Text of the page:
They say that love is just a drug
An addiction you keep thinking of
But don’t get the wrong impression
We’ll teach you all a science lesson
About the chemistry of love
Ah, those sweaty palms, the obsessive thoughts, the dopamine rush. Yes, geeks fall in love and we like to be specific about it, thankyouverymuch. Infatuation has lots of chemical components, and desire can be broken down into an excellent lesson on biochemical processes. Boring? Not at all! Especially when you learn about it in song.
Next week brings the conclusion to the trilogy of films adapting J.R.R. Tolkien’s wonderful book, The Hobbit. I don’t care what the critics say, I’m excited to get back into one of my favorite worlds on screen. For my family, music is how we get psyched up about everything.
For The Battle of Five Armies, we are going back to the first movie. Anyone who has seen The Hobbit remembers that scene in Bilbo’s house when the dwarves start singing that low, gorgeous song. It’s called “Misty Mountains,” and my kids and I love it. My son said it takes him to faraway places in his mind. Being a bass, he recently sang it at a concert. My daughter asked to have it played on repeat as she wrote in her journal. Although you can buy the soundtrack version, other people have taken their musical gifts to this tune:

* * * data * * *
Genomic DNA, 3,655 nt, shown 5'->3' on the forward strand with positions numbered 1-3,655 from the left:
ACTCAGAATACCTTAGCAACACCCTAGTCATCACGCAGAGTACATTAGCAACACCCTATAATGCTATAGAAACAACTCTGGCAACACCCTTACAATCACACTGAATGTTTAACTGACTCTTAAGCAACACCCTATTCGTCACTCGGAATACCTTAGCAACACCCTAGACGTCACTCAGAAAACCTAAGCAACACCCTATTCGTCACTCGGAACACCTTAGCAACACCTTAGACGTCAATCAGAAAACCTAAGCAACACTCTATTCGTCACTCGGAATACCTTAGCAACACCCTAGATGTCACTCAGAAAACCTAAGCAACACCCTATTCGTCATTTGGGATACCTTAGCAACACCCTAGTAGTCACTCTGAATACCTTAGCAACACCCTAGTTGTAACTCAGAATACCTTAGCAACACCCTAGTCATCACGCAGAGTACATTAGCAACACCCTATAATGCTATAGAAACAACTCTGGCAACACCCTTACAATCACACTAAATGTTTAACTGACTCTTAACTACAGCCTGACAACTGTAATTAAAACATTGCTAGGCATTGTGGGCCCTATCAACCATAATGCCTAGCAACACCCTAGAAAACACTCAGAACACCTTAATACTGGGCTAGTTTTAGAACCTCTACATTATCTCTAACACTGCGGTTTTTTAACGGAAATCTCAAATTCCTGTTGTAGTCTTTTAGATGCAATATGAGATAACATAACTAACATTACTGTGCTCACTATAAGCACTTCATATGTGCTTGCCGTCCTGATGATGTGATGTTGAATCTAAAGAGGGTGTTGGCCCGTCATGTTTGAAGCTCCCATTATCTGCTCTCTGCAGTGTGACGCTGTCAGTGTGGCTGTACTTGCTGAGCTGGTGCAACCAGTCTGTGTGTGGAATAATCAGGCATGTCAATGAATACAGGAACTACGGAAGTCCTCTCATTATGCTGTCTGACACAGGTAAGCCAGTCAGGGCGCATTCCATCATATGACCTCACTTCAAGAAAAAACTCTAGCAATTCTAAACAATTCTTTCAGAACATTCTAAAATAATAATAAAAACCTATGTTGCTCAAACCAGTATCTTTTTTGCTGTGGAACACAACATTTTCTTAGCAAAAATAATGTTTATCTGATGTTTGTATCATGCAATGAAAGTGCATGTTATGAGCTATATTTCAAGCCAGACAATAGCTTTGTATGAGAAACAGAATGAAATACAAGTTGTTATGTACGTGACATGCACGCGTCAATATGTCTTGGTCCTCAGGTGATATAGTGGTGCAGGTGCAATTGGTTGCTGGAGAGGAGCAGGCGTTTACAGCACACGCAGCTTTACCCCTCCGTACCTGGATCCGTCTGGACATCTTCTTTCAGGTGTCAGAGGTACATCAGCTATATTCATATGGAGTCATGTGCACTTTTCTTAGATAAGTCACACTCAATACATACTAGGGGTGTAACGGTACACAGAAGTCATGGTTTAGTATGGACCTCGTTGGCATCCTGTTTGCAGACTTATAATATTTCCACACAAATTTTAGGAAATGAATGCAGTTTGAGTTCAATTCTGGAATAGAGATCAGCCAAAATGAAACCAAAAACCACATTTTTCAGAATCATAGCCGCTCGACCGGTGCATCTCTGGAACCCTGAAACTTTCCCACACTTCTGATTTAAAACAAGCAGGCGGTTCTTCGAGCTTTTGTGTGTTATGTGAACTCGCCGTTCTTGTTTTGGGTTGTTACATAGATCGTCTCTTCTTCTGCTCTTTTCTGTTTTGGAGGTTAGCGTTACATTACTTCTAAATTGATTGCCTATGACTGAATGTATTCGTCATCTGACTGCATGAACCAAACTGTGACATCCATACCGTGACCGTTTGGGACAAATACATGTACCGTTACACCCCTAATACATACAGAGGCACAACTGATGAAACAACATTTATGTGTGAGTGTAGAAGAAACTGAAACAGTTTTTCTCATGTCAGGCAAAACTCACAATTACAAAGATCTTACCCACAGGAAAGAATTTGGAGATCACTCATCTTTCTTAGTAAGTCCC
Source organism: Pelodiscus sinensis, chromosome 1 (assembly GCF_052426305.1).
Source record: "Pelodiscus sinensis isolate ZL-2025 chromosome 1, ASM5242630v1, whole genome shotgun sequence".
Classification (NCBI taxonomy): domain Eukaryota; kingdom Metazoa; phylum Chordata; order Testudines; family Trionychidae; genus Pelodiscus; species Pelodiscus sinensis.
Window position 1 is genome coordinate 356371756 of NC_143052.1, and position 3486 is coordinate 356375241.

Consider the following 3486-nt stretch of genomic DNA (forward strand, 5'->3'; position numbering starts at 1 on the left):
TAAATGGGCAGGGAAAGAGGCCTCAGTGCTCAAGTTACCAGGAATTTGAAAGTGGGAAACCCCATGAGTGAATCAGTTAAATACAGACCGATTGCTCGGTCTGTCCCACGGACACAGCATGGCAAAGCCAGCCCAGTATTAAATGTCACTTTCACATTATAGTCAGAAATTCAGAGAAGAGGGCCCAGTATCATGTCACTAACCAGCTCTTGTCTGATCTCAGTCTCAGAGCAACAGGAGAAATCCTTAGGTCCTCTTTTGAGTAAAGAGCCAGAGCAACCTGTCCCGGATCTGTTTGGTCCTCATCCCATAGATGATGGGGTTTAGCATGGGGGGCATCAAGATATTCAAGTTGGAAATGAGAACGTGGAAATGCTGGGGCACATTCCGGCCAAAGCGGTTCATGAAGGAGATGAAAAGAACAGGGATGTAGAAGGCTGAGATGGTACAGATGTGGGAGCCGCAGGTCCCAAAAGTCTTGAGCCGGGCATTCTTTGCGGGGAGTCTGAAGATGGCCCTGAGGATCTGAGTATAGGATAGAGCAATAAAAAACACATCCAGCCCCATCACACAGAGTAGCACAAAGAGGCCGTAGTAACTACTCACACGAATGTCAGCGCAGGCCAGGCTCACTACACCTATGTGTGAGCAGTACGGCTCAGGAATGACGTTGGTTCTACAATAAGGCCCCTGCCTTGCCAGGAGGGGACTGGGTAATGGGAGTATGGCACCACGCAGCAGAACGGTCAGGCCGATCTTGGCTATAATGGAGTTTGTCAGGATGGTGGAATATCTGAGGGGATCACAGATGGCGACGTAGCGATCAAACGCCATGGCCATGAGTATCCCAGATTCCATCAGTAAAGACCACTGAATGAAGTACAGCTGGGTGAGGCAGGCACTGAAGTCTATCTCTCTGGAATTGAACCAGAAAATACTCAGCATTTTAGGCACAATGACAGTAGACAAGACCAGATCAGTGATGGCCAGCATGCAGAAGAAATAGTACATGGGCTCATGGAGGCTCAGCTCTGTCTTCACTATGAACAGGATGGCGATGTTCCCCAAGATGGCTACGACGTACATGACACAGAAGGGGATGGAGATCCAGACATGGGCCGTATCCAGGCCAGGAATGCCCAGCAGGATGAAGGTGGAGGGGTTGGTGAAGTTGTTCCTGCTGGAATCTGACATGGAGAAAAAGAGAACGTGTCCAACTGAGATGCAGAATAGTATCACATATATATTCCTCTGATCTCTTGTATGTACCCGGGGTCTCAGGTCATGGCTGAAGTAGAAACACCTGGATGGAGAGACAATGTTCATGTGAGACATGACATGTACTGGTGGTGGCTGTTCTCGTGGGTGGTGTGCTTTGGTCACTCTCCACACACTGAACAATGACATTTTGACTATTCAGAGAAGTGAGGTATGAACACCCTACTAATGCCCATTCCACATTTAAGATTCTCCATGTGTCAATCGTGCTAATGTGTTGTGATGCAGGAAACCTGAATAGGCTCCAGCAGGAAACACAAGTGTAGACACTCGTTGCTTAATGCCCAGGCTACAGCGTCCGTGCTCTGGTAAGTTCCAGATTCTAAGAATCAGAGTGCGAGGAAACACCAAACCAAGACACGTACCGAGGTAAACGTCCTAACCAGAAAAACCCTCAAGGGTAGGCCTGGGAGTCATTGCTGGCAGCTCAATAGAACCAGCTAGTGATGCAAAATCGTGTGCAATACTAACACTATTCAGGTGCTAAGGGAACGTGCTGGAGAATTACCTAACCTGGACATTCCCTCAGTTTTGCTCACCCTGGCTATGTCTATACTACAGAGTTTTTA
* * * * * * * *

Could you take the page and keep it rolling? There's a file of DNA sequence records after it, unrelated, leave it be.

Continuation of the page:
This one with violin gave me chills. The parallel fifths harmony (all sung by one person) in the beginning brings us back in time, and then the singer lets loose some impressive cluster chords that I adore. When the violin harmonizes with itself, and the singing the background—woop!
Mixed voices a cappella take a slightly different, more march-like feel to the song, and with women! For anyone who loves baritones (and I do), check out the final note the guy sings on this one. Swoon…
And just for you nerds, this woman sang the full twenty-seven verses that Tolkien wrote: